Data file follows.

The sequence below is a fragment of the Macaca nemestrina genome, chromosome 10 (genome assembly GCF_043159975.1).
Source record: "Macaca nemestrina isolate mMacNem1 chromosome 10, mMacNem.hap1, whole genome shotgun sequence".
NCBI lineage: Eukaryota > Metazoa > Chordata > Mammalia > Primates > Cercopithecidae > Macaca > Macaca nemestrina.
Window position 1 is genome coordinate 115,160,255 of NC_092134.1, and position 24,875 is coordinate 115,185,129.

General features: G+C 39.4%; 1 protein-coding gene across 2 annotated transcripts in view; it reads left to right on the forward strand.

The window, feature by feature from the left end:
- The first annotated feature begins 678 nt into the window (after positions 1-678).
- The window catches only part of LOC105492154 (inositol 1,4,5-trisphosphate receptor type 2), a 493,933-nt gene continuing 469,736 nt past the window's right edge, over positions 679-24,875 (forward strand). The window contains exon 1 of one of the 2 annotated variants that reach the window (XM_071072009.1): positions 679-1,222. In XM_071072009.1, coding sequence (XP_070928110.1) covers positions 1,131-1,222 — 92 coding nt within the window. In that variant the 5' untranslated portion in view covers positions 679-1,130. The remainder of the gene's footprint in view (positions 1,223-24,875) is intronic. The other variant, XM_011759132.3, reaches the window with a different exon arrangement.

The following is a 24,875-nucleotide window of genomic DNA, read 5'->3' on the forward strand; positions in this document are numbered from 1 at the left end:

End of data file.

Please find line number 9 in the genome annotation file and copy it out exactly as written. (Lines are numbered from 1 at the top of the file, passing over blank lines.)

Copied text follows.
The following is a 24,875-nucleotide window of genomic DNA, read 5'->3' on the forward strand; positions in this document are numbered from 1 at the left end: